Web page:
Romancing In Thin Air (Gao hai ba zhi lian II)

Hong Kong (2012) Dir. Johnnie To

Michael Lau (Louis Koo) is a hugely popular star in Hong Kong and upon winning an acting award, proposes to his co-star and girlfriend Yuanyuan (Gao Yuanyuan). Unfortunately at the wedding Yuanyuan’s first love Zhang Xing (Wang Baoqiang) arrives from Beijing to interrupt the wedding and Yuanyuan chooses Xing over Michael. Humiliated and heartbroken Michael goes on a nationwide bender to drown his sorrows and with the paparazzi on his tail, he ends up at in the mountains at the high altitude Deep Woods Hotel managed by Sue (Sammi Cheng), a woman clinging on to flimsy hope that her missing husband Tien (Li Guangjie) might return.

For many – including yours truly – Johnnie To is well known for his crime thrillers and Triad gangster flicks, such as Fulltime Killer, Exiled, Sparrow, Breaking News, PTU and the two Election films. He even dabbled in comedy with My Left Eye Sees Ghosts and the all female action hero caper Heroic Trio but romance would seemingly be the last genre To would have a bash at. Apparently not as 2000’s Needing You… and Romancing in Thin Air clearly demonstrate – with both films starring Sami Cheng, returning to the screen after a three year absence.

Even with a genre that relies on simplicity To manages to throw his usual twists into the proceedings. Michael has it all but his life comes crashing down after being jilted at the altar and suddenly all he wants is drink and anonymity. The stern Sue is holding on the past keeping everything at the hotel as it was when Tien went missing seven years earlier.

Michael’s arrival and subsequent drunken wrecking spree which sees many of Tien’s possessions fall victim does little to ingratiate himself to his host – despite the fact she is a massive fan of his with a huge collection of memorabilia stashed away in a back room. Perhaps this is why Sue lets Michael stay on instead of kicking him out – much the delight of her two staff and fellow Michael fans Beauty (Sun Jiayi) and Teeny (Yang Yi).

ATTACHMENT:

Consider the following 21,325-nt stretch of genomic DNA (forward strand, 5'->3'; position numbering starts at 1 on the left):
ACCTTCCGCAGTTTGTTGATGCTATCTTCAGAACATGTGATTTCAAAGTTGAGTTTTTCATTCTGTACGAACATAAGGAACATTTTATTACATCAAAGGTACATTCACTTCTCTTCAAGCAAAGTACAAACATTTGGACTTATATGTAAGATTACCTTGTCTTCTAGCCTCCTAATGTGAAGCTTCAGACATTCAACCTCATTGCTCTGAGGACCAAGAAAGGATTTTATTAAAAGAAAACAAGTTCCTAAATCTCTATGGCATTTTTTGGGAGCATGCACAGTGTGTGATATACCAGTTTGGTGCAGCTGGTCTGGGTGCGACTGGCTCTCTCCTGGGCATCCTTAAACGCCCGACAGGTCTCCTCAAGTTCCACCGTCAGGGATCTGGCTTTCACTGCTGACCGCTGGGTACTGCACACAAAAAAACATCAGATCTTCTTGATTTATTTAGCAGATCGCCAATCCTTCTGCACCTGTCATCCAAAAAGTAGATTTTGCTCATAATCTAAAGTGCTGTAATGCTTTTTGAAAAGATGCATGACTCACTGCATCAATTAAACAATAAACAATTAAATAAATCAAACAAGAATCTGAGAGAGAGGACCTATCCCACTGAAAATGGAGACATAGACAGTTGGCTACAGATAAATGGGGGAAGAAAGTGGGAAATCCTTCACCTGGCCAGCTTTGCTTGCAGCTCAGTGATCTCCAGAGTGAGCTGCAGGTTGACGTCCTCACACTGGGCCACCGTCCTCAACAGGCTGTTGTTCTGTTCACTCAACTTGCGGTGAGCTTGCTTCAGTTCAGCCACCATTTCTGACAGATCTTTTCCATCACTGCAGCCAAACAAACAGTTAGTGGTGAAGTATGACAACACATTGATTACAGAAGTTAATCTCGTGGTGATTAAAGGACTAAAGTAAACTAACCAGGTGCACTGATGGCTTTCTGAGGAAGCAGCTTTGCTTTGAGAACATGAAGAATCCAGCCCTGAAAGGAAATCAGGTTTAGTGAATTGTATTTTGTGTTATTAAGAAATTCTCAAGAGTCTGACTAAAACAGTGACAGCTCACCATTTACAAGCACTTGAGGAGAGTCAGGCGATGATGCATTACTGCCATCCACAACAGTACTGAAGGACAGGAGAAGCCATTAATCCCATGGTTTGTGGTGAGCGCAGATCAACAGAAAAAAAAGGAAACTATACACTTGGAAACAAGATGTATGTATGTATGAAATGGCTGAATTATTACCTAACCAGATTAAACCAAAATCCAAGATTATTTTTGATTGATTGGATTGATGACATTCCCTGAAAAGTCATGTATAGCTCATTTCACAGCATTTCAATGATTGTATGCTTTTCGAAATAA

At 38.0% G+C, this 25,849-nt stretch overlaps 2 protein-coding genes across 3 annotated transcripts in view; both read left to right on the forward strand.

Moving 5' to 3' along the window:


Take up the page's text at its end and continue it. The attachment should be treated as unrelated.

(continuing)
Signs of a romance predictably blossoming appear when Sue’s fandom (she’s fan club member No 33) is revealed but not in any overt tactile manner which makes a change from massaging the sentimental bone of the viewer as other romance films tend to do. When a back pack belonging to Tien is found all bets are off as Sue flips out but Michael is there to bring her back down to earth.

So far so good but the final act suddenly squeezes in a whole catalogue of nonsense to provide one of To’s keep ’em guessing endings. Michael returns to Hong Kong to resume his film career with a new movie he has written which is Sue and Tien’s story. This is why the original Chinese title has a “II” at the end of it – this isn’t a sequel to a prior film but Michael’s film within the film is the second film… if that makes any sense.

To is usually a master story teller and as alluded to above, his twisting denouements leave the viewer spellbound but here, the attempts to pull on the heartstrings and get the tears flowing trip over themselves in a ball of confusion that runs at fast forward speed. The film in a film idea is cute but in this context just feels cheesy and a ham fisted attempt to swerve the audience with something clever.

Whatever faults the final act of this film has, everything that precedes it is not too bad and while it falls into many rom com style habits, has some fun moments. Sue’s po-faced approach to Michael’s presence and her handling of Beauty and Teeny’s worshipping of said sloshed superstar is quote amusing as are the antics of equally smitten doctor (Tien Nu).

One thing that can’t be denied is the effort of the cast, in particular Sammi Cheng who carries the film with her time lapsing performance as Sue. It is remarkable to see her character change from a young and spirited woman to a closed in figure holding onto a lost love, for whom changed is forced upon her after Michael enters her life. Louis Koo is right at home playing a heart throb even when he is a bearded mess for most of the film, he isn’t really stretched too much. The rest of cast – including a wasted cameo from Huang Yi as Michael’s bossy agent Barbara – are merely comedic supporting characters.

Presentation wise, Johnnie To has delivered a good looking and well shot film which for the most part is well paced, well acted and well told until the car crash ending. Perhaps this was deliberate because this one of his concession films – i.e – a commercial film he makes to appease the studios rather than something to suit his own whims. Who knows? To has made better films and while this is far from his worse, it doesn’t live up to its obvious potential which is a shame.